. "Offshoring in the Pharmaceutical Industry--Mridula Pore, Yu Pu, Lakshman Pernenkil, and Charles L. Cooney." The Offshoring of Engineering: Facts, Unknowns, and Potential Implications. Washington, DC: The National Academies Press, 2008.
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The Offshoring of Engineering: Facts, Unknowns, and Potential Implications
FIGURE 1 Value chain for innovator companies.
R&D costs, and it has become increasingly difficult to develop blockbuster drugs, such as Pfizer’s Lipitor, which was introduced almost a decade ago in 1997. At the same time, the patents of many drug products are expiring, opening the market to competition from manufacturers of generic versions. The generic share of prescription drug units rose to 72 percent in just 18 months after generic substitutes were approved.  These pressures have convinced companies to consider offshoring parts of the value chain as a tactic to create competitive advantage.
This paper focuses on U.S. and European pharmaceutical companies that engage in offshore activities. Biopharmaceutical companies only recently have begun to embrace the offshoring paradigm because of complexity in the technology, their small size, and the regulatory environment surrounding their products. These factors are addressed further in later sections.
Global Employment in the Pharmaceutical Sector
Global employment in the pharmaceutical industry is estimated to account for 1.7 million full-time equivalents (FTEs). The industry is dominated by the top 20 global MNPCs, which account for 59 percent of employment. The United States, Europe, and Japan dominate the global pharmaceutical industry, and the United States has the largest single workforce by region (41% of the global workforce). 
Using data from the McKinsey Global Institute , one can see that manufacturing of the active pharmaceutical ingredient (API), or drug substance, and final dosage, or drug product, plus R&D occupy 44 percent of the workforce (Figure 2). Because these are the activities that require engineering and science expertise, they are the areas of focus in this paper. Because the industry is highly integrated throughout the value chain, these activities include engineering, such as chemical engineering, mechanical engineering, bioengineering, and materials science and engineering, as well as science, such as chemistry and biology. Furthermore, we are not aware of specific data that show the extent of involvement of each engineering and science discipline in pharmaceutical manufacturing and R&D.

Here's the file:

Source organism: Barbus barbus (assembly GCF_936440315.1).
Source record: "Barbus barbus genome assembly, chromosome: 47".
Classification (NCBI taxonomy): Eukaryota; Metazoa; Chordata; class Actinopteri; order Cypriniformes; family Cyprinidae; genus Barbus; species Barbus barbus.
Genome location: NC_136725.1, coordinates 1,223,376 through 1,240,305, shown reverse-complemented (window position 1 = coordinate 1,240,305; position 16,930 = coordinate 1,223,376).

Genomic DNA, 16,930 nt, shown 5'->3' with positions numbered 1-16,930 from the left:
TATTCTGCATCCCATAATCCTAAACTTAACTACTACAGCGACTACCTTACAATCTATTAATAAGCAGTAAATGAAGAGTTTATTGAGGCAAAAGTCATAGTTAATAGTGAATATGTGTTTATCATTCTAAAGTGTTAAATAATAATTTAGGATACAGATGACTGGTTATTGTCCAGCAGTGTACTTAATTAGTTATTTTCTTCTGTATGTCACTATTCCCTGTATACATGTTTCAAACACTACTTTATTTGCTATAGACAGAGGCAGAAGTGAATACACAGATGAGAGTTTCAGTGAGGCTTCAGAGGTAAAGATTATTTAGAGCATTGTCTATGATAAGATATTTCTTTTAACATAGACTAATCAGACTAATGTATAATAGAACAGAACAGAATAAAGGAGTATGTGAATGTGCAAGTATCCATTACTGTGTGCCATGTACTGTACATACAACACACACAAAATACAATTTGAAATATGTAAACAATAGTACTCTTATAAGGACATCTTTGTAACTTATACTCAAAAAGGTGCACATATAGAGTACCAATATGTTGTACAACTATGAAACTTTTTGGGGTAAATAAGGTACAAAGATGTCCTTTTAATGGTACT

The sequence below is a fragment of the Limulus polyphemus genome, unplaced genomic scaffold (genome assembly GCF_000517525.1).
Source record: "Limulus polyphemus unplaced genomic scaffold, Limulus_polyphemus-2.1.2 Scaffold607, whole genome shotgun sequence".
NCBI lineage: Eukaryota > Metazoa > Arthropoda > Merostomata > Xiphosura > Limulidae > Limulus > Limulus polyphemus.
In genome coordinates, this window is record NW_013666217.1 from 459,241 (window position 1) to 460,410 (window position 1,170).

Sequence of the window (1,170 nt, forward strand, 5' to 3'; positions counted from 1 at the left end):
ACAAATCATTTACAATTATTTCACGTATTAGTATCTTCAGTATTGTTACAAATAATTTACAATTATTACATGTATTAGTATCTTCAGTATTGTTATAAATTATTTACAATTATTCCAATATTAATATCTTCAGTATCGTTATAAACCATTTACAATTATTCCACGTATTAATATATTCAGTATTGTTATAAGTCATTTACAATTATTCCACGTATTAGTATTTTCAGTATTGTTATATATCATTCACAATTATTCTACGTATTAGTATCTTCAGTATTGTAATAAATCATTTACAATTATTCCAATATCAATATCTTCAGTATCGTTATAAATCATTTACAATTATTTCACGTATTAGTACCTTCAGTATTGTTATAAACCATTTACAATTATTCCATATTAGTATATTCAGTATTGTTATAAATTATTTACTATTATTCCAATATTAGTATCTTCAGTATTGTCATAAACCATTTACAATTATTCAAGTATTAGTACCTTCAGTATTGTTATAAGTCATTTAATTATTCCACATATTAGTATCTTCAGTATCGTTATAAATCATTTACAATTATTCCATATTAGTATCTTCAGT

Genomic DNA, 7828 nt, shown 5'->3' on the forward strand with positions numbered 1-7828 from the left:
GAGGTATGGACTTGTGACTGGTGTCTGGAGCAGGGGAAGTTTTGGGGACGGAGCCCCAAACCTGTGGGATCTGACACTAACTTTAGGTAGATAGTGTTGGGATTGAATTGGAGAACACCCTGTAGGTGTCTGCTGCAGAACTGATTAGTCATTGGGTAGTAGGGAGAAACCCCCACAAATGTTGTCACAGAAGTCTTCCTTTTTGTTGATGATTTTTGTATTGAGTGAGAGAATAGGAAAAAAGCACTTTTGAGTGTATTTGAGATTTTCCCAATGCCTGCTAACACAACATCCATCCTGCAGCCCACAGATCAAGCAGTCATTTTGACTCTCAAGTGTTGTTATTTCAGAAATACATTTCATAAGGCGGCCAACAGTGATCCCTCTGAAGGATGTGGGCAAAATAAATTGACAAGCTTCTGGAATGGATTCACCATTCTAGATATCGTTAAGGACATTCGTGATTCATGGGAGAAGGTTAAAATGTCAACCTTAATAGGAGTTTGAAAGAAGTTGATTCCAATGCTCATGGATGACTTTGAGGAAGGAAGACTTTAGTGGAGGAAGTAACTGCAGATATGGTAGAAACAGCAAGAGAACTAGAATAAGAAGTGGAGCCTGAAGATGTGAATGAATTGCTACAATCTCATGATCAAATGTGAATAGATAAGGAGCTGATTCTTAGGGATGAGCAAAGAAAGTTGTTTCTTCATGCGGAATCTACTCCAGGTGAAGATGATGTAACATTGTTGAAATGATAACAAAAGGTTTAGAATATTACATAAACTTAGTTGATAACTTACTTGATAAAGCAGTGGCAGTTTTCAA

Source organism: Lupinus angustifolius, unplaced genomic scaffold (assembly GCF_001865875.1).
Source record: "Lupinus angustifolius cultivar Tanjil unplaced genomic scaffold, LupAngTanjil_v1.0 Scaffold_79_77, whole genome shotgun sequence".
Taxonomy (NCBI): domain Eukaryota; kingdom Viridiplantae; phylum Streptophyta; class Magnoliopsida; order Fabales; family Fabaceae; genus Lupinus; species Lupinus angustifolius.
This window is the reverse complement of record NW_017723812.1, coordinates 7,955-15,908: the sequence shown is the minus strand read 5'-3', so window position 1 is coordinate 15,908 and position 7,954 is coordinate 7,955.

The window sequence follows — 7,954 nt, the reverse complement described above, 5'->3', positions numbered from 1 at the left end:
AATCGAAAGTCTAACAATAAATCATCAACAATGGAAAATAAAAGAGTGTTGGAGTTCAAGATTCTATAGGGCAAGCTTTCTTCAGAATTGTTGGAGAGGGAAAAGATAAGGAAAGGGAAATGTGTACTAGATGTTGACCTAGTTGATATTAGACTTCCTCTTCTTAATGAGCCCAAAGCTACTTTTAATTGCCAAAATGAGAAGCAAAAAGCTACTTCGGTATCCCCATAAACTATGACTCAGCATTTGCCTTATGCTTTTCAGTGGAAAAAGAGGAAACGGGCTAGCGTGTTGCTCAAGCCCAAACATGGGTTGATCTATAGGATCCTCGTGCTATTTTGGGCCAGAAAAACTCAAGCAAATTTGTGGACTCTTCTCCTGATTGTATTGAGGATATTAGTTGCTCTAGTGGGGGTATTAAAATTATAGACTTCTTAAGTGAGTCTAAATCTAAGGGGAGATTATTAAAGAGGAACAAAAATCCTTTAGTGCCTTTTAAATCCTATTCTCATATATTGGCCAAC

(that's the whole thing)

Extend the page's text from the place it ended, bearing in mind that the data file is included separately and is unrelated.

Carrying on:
Framework of Analysis
How and where a company chooses to operate its offshore activities depends on company-specific factors as well as location. Company-specific factors include the attitude of senior management and a company’s regional capabilities and growth strategy. Location-specific factors fall into four categories: cost structure, business environment, workforce, and the local market. In our framework, we divide location-specific factors into drivers, enablers, sustainers, and barriers to offshoring activities at different stages of the value chain (Figure 3). We consider how these factors change over time and their impact on the global pharmaceutical industry.
The Merriam-Webster Dictionary defines offshoring as “The action or practice of moving or basing a business operation abroad.”  The McKinsey Global Institute prefers the term “global resourcing,” which has a more specific definition: “Decision of a company to have a location-